And where do you think that idea came from? From the Judeo Christian worldview, which holds 1) that human beings are created in God's image, therefore they merit respect and dignity and 2) they have free will and that should be respected, so long as they are not impeding the free will of others.


This strongly implies that the impulse to religion is very strong in Humans,

Which is one of the evidences at least pointing to the existence of God, which evidence you claim does not exist.


Religion may be the opiate of the masses, but sometimes the medical condition of a patient indicates opiates as the best treatment of -- at least -- the symptoms.

But only certain people need that opiate, I guess? Because... why? We're too stupid to control ourselves otherwise?

Today is my 30th spiritual birthday. I do not follow Christ as an "opiate". I follow Him because have found the claims of the Christian worldview to be factually true.

Otherwise, why would I bother? Why would ANYONE believe in, follow, dedicate their lives to ANYTHING, if it had zero facts to support it? That doesn't even make sense on a logical level.

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From:jordan179
Date:March 6th, 2016 04:55 pm (UTC)
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It is quite true that the concept of free will comes from (among other sources, because one finds it in some pre-Christian philosophies as well) Christianity. This does not mean that everything in Christianity must be true if free will is true. A large and complex philosophical system may be true in some respects, and still false in others.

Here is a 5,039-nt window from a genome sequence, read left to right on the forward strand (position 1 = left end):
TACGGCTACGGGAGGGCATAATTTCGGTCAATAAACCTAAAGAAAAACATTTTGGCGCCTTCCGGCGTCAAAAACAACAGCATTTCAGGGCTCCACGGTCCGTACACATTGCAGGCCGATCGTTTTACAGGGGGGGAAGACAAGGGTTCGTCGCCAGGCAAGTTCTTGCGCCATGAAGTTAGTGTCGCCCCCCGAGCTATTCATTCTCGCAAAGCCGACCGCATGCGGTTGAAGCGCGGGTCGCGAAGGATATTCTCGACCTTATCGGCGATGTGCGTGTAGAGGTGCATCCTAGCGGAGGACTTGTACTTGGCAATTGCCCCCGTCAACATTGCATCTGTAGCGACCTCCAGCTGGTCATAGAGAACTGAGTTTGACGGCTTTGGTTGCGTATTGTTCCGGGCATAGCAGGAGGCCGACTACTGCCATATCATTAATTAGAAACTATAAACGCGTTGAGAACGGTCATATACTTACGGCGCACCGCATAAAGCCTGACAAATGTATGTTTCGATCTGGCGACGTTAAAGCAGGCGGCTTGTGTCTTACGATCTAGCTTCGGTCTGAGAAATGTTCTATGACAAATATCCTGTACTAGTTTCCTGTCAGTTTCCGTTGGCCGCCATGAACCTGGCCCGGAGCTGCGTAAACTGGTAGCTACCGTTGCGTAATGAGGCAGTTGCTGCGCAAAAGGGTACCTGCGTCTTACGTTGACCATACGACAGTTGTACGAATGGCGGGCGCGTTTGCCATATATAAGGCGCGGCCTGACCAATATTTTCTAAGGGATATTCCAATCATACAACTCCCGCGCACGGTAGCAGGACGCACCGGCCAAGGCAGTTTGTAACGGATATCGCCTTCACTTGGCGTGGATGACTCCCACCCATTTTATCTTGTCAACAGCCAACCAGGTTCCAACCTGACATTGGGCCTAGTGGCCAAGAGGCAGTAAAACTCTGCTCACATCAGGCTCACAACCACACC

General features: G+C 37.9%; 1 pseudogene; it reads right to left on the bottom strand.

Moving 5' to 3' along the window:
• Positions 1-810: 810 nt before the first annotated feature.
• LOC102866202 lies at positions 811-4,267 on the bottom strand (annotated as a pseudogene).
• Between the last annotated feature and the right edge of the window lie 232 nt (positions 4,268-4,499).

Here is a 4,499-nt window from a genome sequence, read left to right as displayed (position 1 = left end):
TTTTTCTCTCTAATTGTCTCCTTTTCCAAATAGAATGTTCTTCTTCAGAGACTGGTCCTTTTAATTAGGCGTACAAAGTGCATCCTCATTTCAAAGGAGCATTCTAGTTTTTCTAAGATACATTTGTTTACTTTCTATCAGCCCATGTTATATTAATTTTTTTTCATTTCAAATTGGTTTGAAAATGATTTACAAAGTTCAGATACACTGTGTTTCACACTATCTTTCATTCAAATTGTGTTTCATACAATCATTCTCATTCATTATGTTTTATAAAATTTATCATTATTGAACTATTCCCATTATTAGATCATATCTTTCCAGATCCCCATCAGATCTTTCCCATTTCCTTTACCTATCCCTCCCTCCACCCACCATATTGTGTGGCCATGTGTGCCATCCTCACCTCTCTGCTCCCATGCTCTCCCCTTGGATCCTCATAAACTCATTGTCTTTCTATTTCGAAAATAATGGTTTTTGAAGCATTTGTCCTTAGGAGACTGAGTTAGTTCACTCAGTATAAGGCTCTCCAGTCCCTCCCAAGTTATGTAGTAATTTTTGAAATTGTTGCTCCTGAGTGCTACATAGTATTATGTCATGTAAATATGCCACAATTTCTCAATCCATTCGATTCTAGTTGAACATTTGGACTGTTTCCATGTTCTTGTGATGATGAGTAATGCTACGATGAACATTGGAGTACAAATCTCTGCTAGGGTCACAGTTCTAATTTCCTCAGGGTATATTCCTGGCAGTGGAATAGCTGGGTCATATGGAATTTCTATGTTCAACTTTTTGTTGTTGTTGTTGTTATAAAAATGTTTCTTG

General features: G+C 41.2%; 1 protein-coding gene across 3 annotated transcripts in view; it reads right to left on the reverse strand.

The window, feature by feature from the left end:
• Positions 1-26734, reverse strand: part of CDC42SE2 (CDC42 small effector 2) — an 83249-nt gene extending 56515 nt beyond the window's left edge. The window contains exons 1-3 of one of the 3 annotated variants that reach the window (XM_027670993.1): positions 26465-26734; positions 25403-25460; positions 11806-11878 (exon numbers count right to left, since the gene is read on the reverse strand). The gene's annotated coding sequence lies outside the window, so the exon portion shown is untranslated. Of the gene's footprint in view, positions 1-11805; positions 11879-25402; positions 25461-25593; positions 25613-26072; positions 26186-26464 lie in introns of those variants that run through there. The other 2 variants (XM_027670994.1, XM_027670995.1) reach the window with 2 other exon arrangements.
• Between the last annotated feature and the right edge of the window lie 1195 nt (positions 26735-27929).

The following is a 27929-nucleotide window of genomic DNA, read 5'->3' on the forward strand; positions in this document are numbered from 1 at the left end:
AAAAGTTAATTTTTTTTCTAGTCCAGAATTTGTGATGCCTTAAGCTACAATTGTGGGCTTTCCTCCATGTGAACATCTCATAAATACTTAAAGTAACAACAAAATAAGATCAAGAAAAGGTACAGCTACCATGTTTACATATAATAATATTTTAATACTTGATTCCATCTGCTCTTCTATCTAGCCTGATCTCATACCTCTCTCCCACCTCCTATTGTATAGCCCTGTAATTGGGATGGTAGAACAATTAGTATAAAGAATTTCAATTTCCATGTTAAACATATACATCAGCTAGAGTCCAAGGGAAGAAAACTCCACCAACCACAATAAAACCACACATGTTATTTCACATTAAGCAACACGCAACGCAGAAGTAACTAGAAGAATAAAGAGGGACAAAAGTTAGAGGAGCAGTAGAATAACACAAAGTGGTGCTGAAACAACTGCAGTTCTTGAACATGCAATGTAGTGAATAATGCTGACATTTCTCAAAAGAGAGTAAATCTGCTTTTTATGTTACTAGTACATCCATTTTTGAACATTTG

This strongly implies that the impulse to religion is very strong in Humans,...

Which is one of the evidences at least pointing to the existence of God, which evidence you claim does not exist.


You are assuming that we only evolve impulses to believe that which is objectively true, or to do that which is objectively good for ourselves. Furthermore, you are assuming that this applies under all circumstances.

You want to have sex. A lot. You want to have sex a lot because you have evolved as a creature who is probably going to die by thirty if it has managed to live past adulthood, so you'd better breed fast to leave descendents. The long run is irrelevant past making sure that your child is cared for long enough to become a valued member of your hunter-gatherer band.

This impulse doesn't work as well in a complex and technologically advanced civilization where we generally live to 70+ years old and hence have to worry about our long-term futures, and high status requires elaborate education and the inculcation of deferring gratification, now does it?

Evolution produces "good enough" outcomes. Not necessarily ideal ones.

Religion may be the opiate of the masses, but sometimes the medical condition of a patient indicates opiates as the best treatment of -- at least -- the symptoms.

But only certain people need that opiate, I guess? Because... why? We're too stupid to control ourselves otherwise?


Because religion creates checks on Human behavior which may be irrational at the individual level but are highly-rational at the grand societal level. Sometimes. In the case of Christianity, we have a very well evolved memetic system that is highly-symbiotic, rather than parasitc upon, its host cultures.